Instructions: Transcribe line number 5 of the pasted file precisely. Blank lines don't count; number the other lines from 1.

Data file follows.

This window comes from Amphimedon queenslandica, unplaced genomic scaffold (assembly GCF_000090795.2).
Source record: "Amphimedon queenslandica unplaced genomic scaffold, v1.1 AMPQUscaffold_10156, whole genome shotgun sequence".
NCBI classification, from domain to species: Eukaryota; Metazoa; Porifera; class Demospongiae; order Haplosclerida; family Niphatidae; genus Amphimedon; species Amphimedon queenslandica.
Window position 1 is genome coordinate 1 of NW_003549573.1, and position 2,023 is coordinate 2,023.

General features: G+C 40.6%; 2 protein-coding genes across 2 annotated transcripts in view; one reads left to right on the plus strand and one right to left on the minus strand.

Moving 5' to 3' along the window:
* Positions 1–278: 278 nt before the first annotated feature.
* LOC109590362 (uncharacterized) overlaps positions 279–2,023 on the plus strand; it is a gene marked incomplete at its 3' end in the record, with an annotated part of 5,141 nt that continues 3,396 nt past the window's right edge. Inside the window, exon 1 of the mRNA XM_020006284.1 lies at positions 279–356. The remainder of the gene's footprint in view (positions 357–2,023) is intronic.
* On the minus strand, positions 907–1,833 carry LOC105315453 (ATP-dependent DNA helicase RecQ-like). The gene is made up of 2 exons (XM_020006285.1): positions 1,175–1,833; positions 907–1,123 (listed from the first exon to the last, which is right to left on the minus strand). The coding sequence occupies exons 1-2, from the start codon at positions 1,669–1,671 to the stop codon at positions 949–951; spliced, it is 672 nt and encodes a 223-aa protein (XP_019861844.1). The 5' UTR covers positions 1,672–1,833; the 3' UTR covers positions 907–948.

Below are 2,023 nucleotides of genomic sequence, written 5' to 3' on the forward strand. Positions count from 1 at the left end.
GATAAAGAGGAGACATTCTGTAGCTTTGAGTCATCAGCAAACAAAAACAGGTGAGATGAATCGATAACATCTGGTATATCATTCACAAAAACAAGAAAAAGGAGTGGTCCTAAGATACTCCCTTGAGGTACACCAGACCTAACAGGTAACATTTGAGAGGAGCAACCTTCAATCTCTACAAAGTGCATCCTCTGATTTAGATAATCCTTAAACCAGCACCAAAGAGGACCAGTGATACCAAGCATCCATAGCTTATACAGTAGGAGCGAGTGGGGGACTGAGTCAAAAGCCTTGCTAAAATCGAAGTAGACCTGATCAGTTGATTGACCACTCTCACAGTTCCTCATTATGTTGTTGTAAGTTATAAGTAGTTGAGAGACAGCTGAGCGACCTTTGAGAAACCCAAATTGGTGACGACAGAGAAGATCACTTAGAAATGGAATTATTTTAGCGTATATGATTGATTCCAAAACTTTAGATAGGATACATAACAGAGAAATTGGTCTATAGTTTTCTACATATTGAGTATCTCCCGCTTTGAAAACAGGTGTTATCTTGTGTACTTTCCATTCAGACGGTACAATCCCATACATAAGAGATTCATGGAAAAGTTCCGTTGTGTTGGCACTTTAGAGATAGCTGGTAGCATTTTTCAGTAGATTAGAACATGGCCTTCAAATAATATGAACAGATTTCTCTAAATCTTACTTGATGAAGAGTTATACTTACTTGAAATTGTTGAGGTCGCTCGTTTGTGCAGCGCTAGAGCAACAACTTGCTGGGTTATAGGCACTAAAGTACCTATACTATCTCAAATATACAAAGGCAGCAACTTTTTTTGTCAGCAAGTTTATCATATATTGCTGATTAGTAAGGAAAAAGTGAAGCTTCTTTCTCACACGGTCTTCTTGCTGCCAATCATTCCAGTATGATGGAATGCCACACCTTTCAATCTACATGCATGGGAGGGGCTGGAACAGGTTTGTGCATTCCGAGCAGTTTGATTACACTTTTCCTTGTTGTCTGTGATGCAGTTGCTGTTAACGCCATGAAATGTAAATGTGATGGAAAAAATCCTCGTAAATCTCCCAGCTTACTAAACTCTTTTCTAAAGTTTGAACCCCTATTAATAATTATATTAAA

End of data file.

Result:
General features: G+C 40.6%; 2 protein-coding genes across 2 annotated transcripts in view; one reads left to right on the plus strand and one right to left on the minus strand.